The three main list regions of the panel will change to reflect, in order from the top: differential pair classes, individual member differential pairs within a class and the constituent nets (negative and positive) that form a differential pair.

Differential pair objects can be created from the nets in your design using the Create Differential Pairs From Nets dialog. This dialog is accessed by clicking on the Create From Nets button, beneath the Nets region of the PCB panel.

The efficiency of this automated method greatly depends on the naming convention that is used for the specific nets that are to be routed as differential pairs. The filters at the top of the dialog enable you to quickly target these nets in terms of the net class to which they belong and the particular differentiating factor that has been used to distinguish the positive and negative nets in an intended pairing. You can also define a prefix to be added to the differential pair objects created and also determine in which differential pair class they are to be added.

The image shows an example of differential pair objects created from design nets. In this case I’ve based my search on the _P and _N suffixes.

For each potential differential pair object found in the design, the dialog lists its constituent positive and negative nets. You can exclude nets from which you don’t want to create differential pairs by clearing the associated Create checkbox. When all options are set as required, click the Execute button - the differential pair objects will be created and the PCB panel will update accordingly. Filtering will be applied to show the created pairs in the workspace

The differential pairs now exist as defined objects in the PCB and they are listed in the PCB panel under the Differential Pairs section.

By clicking on a pair within the PCB panel, the third region will be populated with the nets of the pairs.

Remember to press Clear (at the bottom right corner of the workspace) to refresh the view and get ready to start a command. 

Differential pairs are routed as a pair. That is, you route both nets of the pair simultaneously. To route a differential pair, select Interactive Differential Pair Routing from the Place menu. You will be prompted to select one of the nets in the pair. Click on either to start routing.

As you route the differential pair the standard conflict resolutions modes are available, including Walkaround, Push, Hug and Push, and Ignore obstacles. Use SHIFT + R to cycle through the modes. Use the * key on the numeric keypad to switch layers, and the *5 shortcut to cycle possible via patterns. Press the Shift+F1 shortcuts to display all of the available shortcuts


Thursday, May 26, 2011

Update 6 for Altium Designer 10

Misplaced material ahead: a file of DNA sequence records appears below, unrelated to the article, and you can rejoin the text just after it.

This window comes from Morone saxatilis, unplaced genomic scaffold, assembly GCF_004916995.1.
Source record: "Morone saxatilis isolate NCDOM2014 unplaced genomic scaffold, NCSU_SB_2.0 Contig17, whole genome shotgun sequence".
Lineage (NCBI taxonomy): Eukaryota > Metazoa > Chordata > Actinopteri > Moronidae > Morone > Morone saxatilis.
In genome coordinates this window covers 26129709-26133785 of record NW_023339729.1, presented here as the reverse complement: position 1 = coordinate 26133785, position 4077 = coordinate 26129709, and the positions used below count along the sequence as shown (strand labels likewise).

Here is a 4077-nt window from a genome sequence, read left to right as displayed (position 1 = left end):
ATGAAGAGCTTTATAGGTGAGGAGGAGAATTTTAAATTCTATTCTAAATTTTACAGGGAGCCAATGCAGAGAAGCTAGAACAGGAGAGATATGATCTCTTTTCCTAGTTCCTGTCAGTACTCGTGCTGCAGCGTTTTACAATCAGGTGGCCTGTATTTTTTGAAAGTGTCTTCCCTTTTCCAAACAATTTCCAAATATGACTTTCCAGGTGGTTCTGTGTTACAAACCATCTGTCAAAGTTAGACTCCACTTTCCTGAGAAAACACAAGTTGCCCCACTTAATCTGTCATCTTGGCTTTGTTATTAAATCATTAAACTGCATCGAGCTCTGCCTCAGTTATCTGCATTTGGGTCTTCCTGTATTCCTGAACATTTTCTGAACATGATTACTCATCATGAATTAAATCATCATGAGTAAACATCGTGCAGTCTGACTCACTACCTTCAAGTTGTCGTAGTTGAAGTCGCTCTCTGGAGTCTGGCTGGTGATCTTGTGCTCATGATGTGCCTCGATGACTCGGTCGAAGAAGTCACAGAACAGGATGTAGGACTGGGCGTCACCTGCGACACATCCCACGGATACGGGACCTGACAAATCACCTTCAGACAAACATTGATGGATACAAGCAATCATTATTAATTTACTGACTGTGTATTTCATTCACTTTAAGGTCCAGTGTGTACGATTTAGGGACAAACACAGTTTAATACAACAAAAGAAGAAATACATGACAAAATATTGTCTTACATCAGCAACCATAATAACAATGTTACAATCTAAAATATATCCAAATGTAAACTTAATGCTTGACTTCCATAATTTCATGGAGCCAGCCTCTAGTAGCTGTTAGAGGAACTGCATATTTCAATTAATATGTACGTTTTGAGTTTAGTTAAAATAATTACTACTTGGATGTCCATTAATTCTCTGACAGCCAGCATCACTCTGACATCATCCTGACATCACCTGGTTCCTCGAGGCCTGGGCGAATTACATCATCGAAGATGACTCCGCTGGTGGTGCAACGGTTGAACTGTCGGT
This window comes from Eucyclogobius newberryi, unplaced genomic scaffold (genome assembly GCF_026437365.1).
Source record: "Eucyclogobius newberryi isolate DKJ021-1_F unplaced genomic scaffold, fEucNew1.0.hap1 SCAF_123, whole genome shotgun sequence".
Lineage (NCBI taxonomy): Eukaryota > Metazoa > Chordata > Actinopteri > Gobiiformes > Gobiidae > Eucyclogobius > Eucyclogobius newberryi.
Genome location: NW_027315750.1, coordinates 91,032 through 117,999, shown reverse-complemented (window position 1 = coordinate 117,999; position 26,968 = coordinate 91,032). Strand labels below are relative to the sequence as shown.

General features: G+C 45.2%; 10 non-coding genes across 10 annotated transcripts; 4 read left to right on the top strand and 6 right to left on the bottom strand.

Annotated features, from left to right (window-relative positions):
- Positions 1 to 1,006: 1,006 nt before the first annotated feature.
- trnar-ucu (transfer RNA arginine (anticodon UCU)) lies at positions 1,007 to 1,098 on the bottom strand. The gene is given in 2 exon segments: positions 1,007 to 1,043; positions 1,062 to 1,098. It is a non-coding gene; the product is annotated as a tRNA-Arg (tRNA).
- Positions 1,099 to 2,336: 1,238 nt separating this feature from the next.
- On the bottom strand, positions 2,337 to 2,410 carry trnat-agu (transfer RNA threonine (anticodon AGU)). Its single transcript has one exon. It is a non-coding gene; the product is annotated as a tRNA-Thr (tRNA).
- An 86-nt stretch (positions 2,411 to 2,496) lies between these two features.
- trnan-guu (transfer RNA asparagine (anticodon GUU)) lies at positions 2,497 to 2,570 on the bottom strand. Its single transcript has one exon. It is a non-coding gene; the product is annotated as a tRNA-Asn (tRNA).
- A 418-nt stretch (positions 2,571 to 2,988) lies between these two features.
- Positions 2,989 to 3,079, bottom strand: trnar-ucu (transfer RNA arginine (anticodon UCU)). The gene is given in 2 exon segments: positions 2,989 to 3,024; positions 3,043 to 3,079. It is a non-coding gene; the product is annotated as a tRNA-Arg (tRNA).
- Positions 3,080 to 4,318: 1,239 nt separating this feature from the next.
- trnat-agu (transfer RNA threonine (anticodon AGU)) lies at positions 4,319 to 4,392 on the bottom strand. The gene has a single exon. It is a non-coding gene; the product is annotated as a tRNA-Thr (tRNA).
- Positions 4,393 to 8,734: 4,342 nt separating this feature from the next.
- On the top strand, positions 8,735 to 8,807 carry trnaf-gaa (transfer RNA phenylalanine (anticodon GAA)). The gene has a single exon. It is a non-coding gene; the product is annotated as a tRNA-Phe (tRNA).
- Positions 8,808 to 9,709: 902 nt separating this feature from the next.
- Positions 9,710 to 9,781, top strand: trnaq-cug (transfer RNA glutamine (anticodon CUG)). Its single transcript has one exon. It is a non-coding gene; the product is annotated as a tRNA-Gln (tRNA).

Another update for Altium Designer, which brings the update count to six since the release of AD10.

This update includes:

  1. Improvements to the PADS Importer, including support for V2007.0 and V9
  2. Support for Altera Quartus2 and Nios2 v11.0
  3. Improvements in searching in the Vault Explorer
  4. Updates to device support
  5. Plus many other fixes.

And of course, there are more fixes prioritised by the BugCrunch reports that you submitted and voted on. These include:

  1. Column widths that are now restored correctly in the Browse For component dialog
  2. CAMtastic now generates correct outlines for rounded rectangular pads when using the "Analysis / Generate Outlines" command.

For detailed information on what is delivered with this update, read the release notes.

The delivery of these fixes affects the following 14 modules:

  1. System Components category:
    Altium Designer Base, PCB System, PCB Support, Soft Design System, Soft Design Support, Data Management, Device Registry, Altium Designer Localization
  2. FPGA Components:
    FPGA Configurable - Generic Logic
  3. Hardware Support Packages category:
    Device Support - Altera Cyclone 4E, Device Support - Xilinx XC9500, Device Support - Xilinx XC9500XV
  4. Importers and Exporters:
    Exporter - Ansoft, Importer - PADS


Thursday, May 19, 2011

Update (5) to Altium Designer 10

Another update for Altium Designer - the fifth since the release of AD10.

This update focuses on improvements to CAMTASTIC and  Actel support, and there are more fixes to BugCrunch reports that you have submitted. These include:

  1. Flipping a component during move no longer loses the ref point.
  2. The actual height of a component that has a 3D body with a non-zero OffsetHeight is now calculated correctly for DRC.
  3. Shift click now enters inplace edit of selected text object when Shift Click to Select preference is enabled.